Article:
For those of you who don’t me, what I stand for is quite simple.
Train hard, eat clean, be consistent, take responsibility for where you are in life, and don’t be afraid to fail.
It’s definitely a process that requires work on a daily basis. Even I have to take it one step at a time or else I get overwhelmed and feel like everything is impossible.
Training can be hard work with all the squats, deadlifts, burpees, pull-ups, and sprints. Combine that with trying to eat clean, get enough sleep, minimize stress, and you got yourself a full time job!
Naturally, people want to know how to get the best results in the shortest amount of time possible.
My goal as a fitness professional has always been to help people become the best they can be and with that comes many questions.
Here are answers to some of the most common fitness questions I’ve received over the years.
1. What is the best way to lose fat?
A. Without getting into too much science, I’m going to try to keep this as simple and straightforward as possible. If you want to lose fat, you need to get into and maintain a caloric deficit. That means you need to burn more calories than you take in. Whether you exercise or not, as long as you are in a caloric deficit you will lose weight (mostly fat). Now, if you are in a deficit and you add in fat burning exercise like high intensity intervals, or even moderate intensity cardio with heavy weight training, you can accelerate the process. Caloric deficit + exercise = fat loss.
Related Article: How to Burn Fat: The Definitive Guide.
2. How many days per week do I need to workout?
A. Well, that is a very open-ended question that depends on many things such as training goals and training age. For novices, I recommend 2-3 days per week because their bodies need more time to recover and adapt to a new training program. For intermediate and advanced trainees, I recommend 4-5 days per week with at least one full rest day to maximize recovery. These training frequencies would apply to both the fat loss and muscle building crowd as well any type of competitive athlete.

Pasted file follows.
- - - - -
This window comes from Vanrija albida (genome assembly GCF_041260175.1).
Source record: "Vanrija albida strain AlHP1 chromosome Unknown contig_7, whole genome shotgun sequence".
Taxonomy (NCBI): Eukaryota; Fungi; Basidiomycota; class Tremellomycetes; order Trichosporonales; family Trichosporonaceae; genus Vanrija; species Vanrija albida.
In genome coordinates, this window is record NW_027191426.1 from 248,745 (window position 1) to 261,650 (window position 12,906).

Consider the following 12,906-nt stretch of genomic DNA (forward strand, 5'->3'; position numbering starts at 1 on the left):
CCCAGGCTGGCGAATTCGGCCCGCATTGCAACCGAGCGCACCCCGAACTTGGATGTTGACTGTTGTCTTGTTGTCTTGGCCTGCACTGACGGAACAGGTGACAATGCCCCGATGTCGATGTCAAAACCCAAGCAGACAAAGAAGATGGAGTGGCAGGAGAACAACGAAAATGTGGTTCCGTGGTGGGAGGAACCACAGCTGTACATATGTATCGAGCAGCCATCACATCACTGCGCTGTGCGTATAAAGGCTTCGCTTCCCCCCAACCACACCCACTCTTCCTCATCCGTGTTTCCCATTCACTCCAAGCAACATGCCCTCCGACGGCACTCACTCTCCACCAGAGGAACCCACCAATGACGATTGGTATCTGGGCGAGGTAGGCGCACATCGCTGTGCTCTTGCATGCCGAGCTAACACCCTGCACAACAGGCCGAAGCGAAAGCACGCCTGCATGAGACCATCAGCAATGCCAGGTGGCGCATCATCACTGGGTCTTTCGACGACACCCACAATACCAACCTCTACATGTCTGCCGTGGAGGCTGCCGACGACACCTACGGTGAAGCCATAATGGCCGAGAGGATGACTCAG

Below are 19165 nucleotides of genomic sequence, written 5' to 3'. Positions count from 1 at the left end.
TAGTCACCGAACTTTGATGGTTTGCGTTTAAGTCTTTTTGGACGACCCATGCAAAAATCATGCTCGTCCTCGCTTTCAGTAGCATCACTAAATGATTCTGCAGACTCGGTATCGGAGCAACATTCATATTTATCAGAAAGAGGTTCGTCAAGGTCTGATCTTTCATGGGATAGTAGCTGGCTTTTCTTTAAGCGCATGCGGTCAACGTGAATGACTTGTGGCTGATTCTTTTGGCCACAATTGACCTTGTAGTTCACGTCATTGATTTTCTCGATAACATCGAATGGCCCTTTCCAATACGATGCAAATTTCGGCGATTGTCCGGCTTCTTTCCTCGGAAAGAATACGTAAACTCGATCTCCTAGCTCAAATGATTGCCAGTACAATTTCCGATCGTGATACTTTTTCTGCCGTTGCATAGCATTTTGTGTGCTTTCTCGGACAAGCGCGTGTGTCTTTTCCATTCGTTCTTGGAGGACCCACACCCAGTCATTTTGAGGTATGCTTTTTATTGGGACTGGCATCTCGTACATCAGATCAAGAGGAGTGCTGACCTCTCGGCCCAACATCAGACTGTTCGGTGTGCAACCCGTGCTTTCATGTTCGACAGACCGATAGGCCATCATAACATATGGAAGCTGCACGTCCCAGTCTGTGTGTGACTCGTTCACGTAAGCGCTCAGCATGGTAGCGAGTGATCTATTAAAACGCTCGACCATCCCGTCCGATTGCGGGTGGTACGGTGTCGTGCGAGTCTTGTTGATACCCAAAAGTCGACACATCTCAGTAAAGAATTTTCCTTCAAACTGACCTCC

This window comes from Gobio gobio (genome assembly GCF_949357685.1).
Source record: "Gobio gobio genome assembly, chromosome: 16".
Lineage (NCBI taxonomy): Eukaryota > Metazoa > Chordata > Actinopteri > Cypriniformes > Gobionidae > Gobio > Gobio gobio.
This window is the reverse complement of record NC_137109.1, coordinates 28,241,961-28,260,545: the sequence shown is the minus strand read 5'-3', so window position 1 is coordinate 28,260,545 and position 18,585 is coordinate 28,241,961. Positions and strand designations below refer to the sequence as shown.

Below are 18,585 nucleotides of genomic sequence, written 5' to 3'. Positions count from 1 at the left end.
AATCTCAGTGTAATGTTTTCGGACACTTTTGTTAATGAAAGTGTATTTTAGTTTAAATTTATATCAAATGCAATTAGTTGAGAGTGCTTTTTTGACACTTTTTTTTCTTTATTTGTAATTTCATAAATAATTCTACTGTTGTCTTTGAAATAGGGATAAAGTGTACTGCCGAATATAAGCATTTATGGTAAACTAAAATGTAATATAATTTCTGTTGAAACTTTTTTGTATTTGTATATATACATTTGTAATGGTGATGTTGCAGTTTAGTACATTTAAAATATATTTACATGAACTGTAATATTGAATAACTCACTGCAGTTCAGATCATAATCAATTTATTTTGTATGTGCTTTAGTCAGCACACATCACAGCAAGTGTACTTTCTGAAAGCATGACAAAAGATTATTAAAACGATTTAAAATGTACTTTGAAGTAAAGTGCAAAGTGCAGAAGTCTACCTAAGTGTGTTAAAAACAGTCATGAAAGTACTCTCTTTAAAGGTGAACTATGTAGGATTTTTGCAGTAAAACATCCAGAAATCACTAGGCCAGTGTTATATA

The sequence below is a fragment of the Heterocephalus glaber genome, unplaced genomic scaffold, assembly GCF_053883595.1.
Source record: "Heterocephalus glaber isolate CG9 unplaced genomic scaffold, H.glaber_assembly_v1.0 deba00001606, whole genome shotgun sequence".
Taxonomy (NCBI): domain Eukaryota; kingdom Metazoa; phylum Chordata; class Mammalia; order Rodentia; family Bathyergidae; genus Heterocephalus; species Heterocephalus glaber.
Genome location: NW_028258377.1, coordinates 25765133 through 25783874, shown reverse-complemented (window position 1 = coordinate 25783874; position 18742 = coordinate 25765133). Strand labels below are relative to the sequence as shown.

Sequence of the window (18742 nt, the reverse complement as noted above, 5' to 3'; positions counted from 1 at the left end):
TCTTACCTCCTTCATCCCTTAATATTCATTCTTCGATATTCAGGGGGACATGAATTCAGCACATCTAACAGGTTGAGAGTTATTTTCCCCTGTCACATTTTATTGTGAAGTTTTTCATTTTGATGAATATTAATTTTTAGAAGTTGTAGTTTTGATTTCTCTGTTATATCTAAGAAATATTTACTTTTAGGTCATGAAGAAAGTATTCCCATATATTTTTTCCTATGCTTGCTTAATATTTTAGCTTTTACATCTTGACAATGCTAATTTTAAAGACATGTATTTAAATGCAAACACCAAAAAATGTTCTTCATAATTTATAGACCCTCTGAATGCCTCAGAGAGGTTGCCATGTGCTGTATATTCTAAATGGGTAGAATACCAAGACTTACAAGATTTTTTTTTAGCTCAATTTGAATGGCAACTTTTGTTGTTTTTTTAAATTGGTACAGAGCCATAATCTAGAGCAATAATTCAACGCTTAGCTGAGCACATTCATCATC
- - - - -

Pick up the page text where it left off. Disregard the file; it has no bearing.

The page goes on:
3. Is it better to do cardio or weights first?
A. I generally recommend doing the bulk of your cardio at the end of your workouts whether it be low intensity or high intensity intervals as this will allow you to better tap into your fat stores. Also, you won’t be as fatigued for your weight training if you do it at the end of your workout. Having said that, I do also recommend 5-10 minutes of low to moderate intensity cardio at the beginning of your workouts to wake up the nervous system, increase core temperature, and prepare the body for the more intense work to come.
4. Do I need to take supplements to reach my goals?
A. Nutritional supplements are simply that – supplements. They should be looked at as a way to “fill in the gaps” in your overall nutrition plan. For example, if you can’t get enough protein throughout the day, then maybe a protein supplement would be a good idea to make up the difference. The key is to not get caught up thinking that any given supplement will be responsible for transforming your body. Make sure you have a clean, balanced diet made up of lean sources of protein, fruits and vegetables and healthy fats, then AND ONLY THEN should you be entertaining the idea of supplements.
5. If I’m not sore, does that mean my workout wasn’t hard enough?
A. The quality of your workout should never be measured by the amount of muscle soreness you experience. Don’t get me wrong, soreness is definitely a part of the game but it doesn’t tell the whole story. Mild to moderate soreness is normal but it shouldn’t be your goal to destroy yourself every time you step into the gym. There is no doubt that certain exercises and rep schemes will do more damage than others but your focus should be on quality and that doesn’t always mean training at the highest intensity possible. Aim to be better not more sore.
6. I know I need to exercise but I don’t know where to start, should I just start running?
A. Well, running does beat sitting on the couch stuffing your face. However, if you want to build a strong, lean, and conditioned body that looks as well as it performs, then you need to incorporate some basic strength training into your training program. If you don’t belong to a gym or don’t want to join one, you can include exercises like push-ups, sit-ups, squats, and lunges into your program to get some great full body workouts.
Related Article: Having Trouble Gaining Muscle? 19 Reasons Why You Can’t Get Jacked!
7. What’s the best training split to build muscle?